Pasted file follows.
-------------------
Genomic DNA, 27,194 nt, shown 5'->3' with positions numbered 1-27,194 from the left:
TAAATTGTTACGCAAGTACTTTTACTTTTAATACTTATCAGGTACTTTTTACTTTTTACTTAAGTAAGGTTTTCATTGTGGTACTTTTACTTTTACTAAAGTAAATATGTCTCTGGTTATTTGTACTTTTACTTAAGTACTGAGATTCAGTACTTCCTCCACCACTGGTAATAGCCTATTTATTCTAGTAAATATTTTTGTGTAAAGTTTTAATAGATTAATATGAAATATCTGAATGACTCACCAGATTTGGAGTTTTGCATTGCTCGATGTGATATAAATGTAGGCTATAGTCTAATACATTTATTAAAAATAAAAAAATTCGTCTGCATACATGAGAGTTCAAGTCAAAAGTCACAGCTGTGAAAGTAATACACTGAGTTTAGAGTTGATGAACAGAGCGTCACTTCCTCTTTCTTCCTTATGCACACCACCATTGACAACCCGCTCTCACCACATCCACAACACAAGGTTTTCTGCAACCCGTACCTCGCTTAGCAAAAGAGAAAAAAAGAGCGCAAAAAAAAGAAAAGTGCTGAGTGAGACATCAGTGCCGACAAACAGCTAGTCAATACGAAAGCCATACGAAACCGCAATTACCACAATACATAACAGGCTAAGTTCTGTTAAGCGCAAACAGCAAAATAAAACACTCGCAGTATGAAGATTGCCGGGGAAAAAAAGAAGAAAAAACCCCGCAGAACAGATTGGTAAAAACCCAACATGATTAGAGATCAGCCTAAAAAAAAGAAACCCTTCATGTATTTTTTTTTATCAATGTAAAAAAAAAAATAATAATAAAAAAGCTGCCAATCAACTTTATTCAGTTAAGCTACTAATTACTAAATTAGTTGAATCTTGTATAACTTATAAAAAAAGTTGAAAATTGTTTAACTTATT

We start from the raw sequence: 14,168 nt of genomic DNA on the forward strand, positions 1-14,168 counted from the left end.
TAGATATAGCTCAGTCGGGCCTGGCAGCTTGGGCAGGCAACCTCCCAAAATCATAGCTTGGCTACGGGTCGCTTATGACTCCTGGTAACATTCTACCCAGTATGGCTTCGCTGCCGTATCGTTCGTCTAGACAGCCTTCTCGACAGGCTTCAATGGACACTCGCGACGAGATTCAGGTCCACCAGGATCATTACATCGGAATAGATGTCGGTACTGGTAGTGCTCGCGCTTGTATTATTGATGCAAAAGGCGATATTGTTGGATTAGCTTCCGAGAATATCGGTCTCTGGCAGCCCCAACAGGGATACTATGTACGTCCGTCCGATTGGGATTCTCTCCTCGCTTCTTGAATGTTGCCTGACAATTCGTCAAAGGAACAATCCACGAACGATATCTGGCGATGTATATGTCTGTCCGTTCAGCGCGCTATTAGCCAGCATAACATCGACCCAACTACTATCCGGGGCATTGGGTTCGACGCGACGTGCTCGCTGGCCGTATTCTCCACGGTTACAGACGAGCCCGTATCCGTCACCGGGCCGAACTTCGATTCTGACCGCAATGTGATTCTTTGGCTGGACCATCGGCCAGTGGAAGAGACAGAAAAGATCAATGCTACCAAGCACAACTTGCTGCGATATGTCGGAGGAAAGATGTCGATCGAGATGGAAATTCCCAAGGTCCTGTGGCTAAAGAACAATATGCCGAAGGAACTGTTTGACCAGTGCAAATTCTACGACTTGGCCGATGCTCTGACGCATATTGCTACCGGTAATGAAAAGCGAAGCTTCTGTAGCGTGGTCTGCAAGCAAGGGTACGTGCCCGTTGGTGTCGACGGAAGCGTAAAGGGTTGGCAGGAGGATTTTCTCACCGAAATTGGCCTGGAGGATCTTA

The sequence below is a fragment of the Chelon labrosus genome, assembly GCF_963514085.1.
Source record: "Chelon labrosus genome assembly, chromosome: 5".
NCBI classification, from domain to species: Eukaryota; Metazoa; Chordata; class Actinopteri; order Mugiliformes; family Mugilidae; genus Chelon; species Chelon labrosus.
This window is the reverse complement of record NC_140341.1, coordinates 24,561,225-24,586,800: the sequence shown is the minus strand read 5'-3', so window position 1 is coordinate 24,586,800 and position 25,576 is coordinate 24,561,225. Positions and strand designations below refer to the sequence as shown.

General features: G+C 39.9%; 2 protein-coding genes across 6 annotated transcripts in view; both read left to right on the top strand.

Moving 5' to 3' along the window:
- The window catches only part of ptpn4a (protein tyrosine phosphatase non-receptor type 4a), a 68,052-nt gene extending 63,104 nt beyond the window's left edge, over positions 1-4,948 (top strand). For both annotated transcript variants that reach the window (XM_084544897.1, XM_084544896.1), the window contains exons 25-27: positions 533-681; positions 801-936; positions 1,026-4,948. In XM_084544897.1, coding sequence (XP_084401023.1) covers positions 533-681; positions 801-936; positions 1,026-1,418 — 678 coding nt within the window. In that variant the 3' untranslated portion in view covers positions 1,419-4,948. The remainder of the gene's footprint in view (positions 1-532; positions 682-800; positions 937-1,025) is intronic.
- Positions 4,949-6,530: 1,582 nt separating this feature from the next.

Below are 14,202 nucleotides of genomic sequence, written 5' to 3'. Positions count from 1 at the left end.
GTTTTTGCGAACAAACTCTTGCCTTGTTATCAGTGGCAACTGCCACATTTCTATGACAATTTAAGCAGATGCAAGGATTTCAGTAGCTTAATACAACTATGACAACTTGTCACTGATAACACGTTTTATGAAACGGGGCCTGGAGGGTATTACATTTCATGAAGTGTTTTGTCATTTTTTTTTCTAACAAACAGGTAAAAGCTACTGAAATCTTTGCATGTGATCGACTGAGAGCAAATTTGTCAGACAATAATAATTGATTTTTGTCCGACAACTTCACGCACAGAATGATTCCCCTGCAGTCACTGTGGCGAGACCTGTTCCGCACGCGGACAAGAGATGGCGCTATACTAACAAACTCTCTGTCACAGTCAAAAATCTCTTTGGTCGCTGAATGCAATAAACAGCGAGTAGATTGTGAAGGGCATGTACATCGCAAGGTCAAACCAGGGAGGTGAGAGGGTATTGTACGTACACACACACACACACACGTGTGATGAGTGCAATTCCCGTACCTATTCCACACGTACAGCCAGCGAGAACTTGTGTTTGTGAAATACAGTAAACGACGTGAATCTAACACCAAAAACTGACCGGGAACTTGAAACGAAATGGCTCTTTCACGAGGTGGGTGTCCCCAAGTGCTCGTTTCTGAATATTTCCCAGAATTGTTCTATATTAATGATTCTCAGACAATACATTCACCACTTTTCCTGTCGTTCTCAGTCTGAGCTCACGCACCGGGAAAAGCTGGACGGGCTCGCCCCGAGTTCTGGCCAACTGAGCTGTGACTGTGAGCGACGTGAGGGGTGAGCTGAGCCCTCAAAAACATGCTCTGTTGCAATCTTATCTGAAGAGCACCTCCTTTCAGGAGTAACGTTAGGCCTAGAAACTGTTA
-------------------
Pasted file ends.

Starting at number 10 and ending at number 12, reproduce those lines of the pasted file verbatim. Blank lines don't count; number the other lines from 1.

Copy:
Moving 5' to 3' along the window:
- The window catches only part of ptpn4a (protein tyrosine phosphatase non-receptor type 4a), a 68,052-nt gene extending 63,104 nt beyond the window's left edge, over positions 1-4,948 (top strand). For both annotated transcript variants that reach the window (XM_084544897.1, XM_084544896.1), the window contains exons 25-27: positions 533-681; positions 801-936; positions 1,026-4,948. In XM_084544897.1, coding sequence (XP_084401023.1) covers positions 533-681; positions 801-936; positions 1,026-1,418 — 678 coding nt within the window. In that variant the 3' untranslated portion in view covers positions 1,419-4,948. The remainder of the gene's footprint in view (positions 1-532; positions 682-800; positions 937-1,025) is intronic.
- Positions 4,949-6,530: 1,582 nt separating this feature from the next.